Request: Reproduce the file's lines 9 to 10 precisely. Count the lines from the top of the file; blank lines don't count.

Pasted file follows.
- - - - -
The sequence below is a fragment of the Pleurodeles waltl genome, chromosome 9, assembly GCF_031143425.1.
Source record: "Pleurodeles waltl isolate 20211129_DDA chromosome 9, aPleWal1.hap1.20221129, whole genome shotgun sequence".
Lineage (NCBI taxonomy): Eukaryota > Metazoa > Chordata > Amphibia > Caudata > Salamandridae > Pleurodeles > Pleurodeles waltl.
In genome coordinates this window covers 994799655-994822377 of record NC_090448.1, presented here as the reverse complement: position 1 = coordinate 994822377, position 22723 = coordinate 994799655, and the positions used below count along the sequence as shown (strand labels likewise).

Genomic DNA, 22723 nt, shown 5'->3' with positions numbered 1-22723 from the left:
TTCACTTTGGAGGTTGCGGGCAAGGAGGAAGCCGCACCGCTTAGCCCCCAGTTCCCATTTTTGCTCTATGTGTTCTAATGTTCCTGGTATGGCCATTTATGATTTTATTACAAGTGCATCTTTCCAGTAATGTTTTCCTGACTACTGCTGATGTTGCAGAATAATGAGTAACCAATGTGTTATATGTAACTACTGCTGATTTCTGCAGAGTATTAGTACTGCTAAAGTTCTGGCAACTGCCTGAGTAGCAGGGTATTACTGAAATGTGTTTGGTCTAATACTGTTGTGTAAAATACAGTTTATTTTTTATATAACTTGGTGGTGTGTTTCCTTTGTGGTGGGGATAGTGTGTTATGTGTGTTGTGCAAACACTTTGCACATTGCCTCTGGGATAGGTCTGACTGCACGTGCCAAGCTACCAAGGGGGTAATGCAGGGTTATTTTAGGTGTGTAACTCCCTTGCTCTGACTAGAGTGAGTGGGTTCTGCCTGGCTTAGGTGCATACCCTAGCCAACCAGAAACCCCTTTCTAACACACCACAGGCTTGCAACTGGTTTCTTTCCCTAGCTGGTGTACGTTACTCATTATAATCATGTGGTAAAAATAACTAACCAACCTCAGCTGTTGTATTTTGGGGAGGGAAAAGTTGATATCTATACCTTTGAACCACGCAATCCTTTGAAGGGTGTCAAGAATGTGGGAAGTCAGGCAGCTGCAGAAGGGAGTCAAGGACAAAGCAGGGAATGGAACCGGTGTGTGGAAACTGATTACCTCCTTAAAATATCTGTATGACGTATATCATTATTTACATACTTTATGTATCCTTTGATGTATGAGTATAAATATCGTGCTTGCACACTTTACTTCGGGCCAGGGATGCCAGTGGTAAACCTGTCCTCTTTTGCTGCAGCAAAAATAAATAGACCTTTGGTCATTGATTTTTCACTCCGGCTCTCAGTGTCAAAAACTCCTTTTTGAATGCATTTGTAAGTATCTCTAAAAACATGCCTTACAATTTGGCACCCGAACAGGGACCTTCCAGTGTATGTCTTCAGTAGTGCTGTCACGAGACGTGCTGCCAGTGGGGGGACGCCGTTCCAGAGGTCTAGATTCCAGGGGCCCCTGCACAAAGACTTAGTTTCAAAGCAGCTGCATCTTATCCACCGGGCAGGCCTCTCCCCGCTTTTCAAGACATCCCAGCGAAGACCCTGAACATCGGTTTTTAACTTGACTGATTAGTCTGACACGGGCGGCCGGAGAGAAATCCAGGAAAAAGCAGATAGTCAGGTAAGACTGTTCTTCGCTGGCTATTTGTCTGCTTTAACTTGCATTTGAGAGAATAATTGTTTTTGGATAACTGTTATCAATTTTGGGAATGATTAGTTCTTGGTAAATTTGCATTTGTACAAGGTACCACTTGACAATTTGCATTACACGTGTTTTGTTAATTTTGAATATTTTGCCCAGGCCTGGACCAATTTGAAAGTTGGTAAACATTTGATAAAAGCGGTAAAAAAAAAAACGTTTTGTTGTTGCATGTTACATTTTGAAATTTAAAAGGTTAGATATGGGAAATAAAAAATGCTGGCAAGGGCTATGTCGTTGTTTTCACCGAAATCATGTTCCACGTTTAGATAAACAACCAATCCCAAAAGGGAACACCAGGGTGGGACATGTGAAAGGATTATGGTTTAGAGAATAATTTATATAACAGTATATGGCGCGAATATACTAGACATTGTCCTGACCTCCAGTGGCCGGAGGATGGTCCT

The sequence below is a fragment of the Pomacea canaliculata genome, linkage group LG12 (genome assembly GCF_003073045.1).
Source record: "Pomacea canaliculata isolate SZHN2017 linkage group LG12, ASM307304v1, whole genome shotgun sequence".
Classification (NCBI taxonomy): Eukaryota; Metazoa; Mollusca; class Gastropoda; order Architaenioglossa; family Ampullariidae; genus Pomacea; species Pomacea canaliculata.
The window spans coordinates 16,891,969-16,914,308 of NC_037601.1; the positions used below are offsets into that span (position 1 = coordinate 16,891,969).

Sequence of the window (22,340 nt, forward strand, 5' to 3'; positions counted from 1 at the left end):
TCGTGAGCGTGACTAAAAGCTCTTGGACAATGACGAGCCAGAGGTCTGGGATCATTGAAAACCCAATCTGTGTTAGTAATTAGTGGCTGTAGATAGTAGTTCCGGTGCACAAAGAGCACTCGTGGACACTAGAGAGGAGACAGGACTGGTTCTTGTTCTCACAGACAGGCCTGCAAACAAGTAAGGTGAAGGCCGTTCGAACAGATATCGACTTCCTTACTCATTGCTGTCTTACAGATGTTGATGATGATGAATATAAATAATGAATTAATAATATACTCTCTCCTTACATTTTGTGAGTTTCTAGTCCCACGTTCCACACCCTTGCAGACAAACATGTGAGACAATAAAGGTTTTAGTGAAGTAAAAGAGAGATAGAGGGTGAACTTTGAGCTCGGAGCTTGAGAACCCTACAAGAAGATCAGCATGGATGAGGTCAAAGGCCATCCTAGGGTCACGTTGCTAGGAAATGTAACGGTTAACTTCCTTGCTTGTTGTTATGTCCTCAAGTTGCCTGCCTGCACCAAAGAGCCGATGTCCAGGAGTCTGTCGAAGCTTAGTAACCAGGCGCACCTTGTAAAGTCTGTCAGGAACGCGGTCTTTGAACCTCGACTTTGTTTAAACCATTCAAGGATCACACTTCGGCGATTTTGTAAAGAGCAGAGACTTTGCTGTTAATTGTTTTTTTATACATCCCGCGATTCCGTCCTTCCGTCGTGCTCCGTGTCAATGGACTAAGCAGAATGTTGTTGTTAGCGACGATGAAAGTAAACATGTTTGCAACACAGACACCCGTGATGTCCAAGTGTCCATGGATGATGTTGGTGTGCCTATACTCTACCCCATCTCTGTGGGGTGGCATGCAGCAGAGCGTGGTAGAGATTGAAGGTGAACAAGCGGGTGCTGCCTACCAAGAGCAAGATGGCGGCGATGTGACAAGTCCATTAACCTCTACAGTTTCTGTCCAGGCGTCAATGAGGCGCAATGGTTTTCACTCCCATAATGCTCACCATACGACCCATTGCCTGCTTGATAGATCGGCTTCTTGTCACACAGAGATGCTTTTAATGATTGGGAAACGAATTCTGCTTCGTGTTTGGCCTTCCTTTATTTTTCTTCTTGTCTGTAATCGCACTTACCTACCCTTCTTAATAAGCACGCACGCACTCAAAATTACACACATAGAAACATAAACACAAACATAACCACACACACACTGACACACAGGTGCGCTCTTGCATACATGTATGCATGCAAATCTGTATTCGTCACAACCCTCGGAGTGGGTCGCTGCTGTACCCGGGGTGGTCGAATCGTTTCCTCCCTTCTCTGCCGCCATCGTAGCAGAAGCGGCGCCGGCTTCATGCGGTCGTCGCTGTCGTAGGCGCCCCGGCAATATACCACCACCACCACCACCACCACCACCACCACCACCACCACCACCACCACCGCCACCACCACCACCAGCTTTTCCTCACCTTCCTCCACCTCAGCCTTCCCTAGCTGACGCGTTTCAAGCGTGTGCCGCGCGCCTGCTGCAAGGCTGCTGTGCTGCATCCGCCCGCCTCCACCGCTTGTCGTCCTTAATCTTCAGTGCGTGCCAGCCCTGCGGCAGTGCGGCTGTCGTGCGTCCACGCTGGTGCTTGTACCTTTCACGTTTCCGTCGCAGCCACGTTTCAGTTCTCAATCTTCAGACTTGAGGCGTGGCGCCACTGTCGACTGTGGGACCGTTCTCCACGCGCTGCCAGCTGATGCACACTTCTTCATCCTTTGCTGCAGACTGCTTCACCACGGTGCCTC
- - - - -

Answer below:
Classification (NCBI taxonomy): Eukaryota; Metazoa; Mollusca; class Gastropoda; order Architaenioglossa; family Ampullariidae; genus Pomacea; species Pomacea canaliculata.
The window spans coordinates 16,891,969-16,914,308 of NC_037601.1; the positions used below are offsets into that span (position 1 = coordinate 16,891,969).